Vanderbilt engineering PhD disrupts wearables market with biosensing through metal
Put Wisewear on your wrist, and other women likely will think it’s simply a fabulous piece of jewelry.
After wowing 2016 Consumer Electronics Show visitors and appearing in a slew of tech news articles, WiseWear soon will be recognized for what it is: a fitness monitoring, security alert and business management system encased in a piece of art.
Jerry Wilmink, who earned his bachelor’s, master’s and PhD degrees in biomedical engineering from Vanderbilt University School of Engineering, designed the unique technology that allows sensing information to be transmitted through metal, allowing for a stylish bracelet. Without it, you have the Fitbit, styled as a sports watch and gaining attention for potential skin irritations.
Wilmink (PhD’07) didn’t set out to make jewelry, but once he’d discovered the underlying technology in the lab, it made a lot of sense to pursue WiseWear, he said.
And he gained a sad, deeply personal inspiration for his research.
“My grandfather died the day after Christmas 2010 due to a fall,” said Wilmink, who lives and works in San Antonio, Texas, with offices in New York. “After that happened, I started developing solution for that — a hearing aid device with biosensors built in. If a senior was about to fall, it would tell them based on changes in gait, balance and hydration. The National Science Foundation funded that device, and we called it WiseAid.
“That’s how WiseWear started, by placing sensing tech inside everyday items.”
Wearables have been gaining popularity at CES for years, but WiseWear’s appearance and security component set it apart with reviewers at the January event.
“Wearable technology isn’t always pretty. Now trying to change the game is WiseWear,” Today Show tech expert Katie Linendoll told a Jan. 12 audience. “What’s really cool about it is it looks like a piece of jewelry, and it will actually track your heart rate, track your distance, track your calories. What’s neat is that you can tap it three times, and it will go into distress mode and contact all of your set contacts if you’re having any issues.”
The emergency text includes the wearer’s exact location.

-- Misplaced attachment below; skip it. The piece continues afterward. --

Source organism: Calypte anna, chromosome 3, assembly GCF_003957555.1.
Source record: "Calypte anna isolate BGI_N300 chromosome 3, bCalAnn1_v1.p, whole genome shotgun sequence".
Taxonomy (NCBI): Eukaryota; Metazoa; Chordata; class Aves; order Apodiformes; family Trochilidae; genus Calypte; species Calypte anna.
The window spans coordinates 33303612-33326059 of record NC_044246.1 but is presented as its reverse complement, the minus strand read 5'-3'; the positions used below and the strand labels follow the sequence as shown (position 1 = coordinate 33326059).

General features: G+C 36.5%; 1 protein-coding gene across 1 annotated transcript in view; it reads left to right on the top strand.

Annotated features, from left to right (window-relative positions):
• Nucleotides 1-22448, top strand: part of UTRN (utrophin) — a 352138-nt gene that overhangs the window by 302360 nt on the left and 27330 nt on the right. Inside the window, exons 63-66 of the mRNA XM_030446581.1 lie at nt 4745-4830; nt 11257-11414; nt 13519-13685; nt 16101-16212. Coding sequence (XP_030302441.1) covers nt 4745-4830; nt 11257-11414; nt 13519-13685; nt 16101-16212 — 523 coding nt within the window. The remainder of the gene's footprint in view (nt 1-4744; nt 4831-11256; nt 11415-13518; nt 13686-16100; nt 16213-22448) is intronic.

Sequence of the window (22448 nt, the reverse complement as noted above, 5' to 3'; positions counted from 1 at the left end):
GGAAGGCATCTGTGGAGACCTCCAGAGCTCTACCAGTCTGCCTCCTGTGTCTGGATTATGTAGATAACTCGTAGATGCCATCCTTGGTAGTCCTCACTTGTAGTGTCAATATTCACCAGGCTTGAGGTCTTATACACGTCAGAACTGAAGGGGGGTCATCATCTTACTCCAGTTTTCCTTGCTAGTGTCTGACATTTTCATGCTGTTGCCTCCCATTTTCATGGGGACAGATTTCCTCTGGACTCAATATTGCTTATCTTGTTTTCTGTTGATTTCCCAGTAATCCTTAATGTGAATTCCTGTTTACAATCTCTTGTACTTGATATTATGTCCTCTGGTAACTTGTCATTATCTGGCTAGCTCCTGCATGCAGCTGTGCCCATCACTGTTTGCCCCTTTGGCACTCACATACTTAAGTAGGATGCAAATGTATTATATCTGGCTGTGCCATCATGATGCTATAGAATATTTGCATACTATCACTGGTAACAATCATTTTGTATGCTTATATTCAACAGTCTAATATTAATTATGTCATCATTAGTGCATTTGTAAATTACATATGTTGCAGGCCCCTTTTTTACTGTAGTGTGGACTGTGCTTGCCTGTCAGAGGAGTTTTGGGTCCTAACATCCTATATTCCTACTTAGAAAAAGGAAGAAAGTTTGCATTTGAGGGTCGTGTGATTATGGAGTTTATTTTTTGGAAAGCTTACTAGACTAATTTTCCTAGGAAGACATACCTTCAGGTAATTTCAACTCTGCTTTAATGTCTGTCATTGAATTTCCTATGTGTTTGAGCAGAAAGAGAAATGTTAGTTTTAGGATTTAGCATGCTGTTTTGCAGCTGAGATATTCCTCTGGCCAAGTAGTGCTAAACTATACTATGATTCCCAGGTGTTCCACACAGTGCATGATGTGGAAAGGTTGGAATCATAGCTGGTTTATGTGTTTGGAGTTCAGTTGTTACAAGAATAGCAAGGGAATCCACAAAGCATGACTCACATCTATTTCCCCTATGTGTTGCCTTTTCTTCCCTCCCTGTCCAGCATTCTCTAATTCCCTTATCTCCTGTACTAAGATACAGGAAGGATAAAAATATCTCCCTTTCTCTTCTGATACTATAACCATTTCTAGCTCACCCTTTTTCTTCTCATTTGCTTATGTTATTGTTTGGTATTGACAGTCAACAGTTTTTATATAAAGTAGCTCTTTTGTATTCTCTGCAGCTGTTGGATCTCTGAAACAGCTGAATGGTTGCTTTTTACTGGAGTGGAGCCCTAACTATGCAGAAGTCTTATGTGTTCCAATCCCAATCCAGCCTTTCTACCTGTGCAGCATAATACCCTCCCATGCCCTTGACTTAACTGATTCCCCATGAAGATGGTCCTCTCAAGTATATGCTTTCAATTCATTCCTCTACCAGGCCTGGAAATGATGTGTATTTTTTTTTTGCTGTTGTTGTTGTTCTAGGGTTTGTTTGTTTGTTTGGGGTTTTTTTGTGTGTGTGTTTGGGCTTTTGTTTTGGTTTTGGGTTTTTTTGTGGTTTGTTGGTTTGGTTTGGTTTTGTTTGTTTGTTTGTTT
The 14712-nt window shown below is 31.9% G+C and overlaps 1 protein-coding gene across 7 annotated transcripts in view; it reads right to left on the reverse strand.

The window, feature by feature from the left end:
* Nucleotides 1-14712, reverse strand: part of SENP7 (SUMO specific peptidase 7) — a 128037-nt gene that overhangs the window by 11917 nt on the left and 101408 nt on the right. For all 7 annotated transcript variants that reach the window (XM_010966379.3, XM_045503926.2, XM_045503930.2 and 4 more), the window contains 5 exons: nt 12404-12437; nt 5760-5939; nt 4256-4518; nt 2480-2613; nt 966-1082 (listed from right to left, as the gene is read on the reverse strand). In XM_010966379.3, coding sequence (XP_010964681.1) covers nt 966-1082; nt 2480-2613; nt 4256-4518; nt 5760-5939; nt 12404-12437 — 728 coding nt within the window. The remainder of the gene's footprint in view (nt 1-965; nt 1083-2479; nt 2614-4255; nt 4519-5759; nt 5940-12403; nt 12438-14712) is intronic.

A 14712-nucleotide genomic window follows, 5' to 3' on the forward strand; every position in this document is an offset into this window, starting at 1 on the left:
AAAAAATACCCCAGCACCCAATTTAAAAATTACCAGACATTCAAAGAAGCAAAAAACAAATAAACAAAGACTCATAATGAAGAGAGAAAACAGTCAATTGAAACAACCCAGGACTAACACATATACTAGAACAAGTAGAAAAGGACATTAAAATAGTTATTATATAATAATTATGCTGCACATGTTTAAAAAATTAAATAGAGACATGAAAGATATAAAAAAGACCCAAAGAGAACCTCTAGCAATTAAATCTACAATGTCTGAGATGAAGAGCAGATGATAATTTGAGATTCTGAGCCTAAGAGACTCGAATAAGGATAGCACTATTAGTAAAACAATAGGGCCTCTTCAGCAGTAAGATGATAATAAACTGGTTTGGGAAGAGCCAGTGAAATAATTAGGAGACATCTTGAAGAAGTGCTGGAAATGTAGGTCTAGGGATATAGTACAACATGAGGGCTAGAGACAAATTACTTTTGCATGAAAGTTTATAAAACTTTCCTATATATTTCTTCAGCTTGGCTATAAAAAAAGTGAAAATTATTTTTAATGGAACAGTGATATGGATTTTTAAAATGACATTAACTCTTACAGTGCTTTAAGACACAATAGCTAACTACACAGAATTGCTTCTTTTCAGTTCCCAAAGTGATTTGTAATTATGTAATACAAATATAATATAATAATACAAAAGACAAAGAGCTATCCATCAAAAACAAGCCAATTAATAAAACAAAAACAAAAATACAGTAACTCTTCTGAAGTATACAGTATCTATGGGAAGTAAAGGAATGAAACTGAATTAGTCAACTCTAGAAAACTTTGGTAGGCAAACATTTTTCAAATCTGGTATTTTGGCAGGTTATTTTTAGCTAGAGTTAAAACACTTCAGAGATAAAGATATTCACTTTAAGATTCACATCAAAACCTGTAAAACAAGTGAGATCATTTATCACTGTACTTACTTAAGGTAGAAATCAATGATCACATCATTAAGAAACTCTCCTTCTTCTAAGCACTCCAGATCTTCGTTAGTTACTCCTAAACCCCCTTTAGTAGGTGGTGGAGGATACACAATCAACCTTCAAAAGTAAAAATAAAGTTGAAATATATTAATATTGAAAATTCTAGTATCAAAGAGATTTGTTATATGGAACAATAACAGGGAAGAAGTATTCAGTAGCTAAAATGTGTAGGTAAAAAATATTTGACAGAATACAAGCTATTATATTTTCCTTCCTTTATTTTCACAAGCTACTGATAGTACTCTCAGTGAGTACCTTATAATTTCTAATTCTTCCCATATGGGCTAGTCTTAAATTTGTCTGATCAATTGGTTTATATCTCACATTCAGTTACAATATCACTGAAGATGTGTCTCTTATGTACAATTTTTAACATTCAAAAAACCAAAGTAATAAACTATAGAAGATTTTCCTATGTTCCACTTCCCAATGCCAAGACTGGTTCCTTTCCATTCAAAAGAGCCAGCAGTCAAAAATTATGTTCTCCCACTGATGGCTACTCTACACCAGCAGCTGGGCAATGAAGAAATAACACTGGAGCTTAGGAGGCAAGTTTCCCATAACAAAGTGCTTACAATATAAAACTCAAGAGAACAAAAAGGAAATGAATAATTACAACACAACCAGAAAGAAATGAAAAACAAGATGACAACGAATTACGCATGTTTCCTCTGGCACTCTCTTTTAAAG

Another feature allows wearers to receive tiny vibration alerts for calls, texts – any notifications they choose. The bracelet pairs with either Android or iOS, where users will get all their information. There are no screens on the jewelry itself.
Wilmink, who also holds an MBA from the University of Texas-Austin, said he noticed a lot of people bought Fitbits but stopped wearing those after a few months. To find a solution, he gathered a team he described as “nerds meet Devil-Wears-Prada fashion designers.”
The iconic Iris Apfel, 94, whose personal, jewelry-heavy style has inspired generations of women, became interested in the brand after losing her husband last year and learning about its ability to help people. She agreed to be the face of WiseWear and design future pieces.
Wilmink credits Vanderbilt for giving him the foundation it took to invent the tech and become an entrepreneur. It was an education that almost didn’t happen – Wilmink was accepted to Emory University and had already made plans to room with a friend there when he visited Vanderbilt.
“It was so much fun, I decided that’s where I’d go,” he said. “The engineering school was going up and up, getting better every year. I loved it so much, I didn’t want to leave for grad school, even though I had good offers from other schools.”
His PhD adviser was Duco Jansen, professor of biomedical engineering and associate dean for graduate education. Jansen said he remembers Wilmink as a student who frequently challenged traditional approaches to engineering.
“Jerry was always an ideas guy, meticulous in the lab but always questioning the generally accepted paradigms,” Jansen said. “He was an incredible teacher as well and spent a lot of time bringing science to middle and high school classrooms in disadvantaged parts of Nashville. At one point, he even had set up a webcam so he could show the kids in those classrooms the experiments he was doing.”
After earning his doctorate, Wilmink joined the Air Force Research Labs in San Antonio, where he set up a facility to study the biological effects of Terahertz radiation — an extension of his PhD work applied to a new problem.
“Jerry and I have kept in touch over the years, and it has been great to see him follow his passion and make his dream a reality,” Jansen said. “I can’t tell you how rewarding it is to see our students go on to do great things and know that you may have played a tiny role in that.”
There’s more WiseWear to come. The Titan Collection, men’s belt buckles with the same features as WiseWear, are on the way, along with three other devices Wilmink said he can’t discuss publicly yet.
The bracelet devices retail for $395, are available online or at Bloomingdale’s and come in gold, rose gold or palladium.
Heidi Hall (615) 689-8419
On Twitter @VUEngineering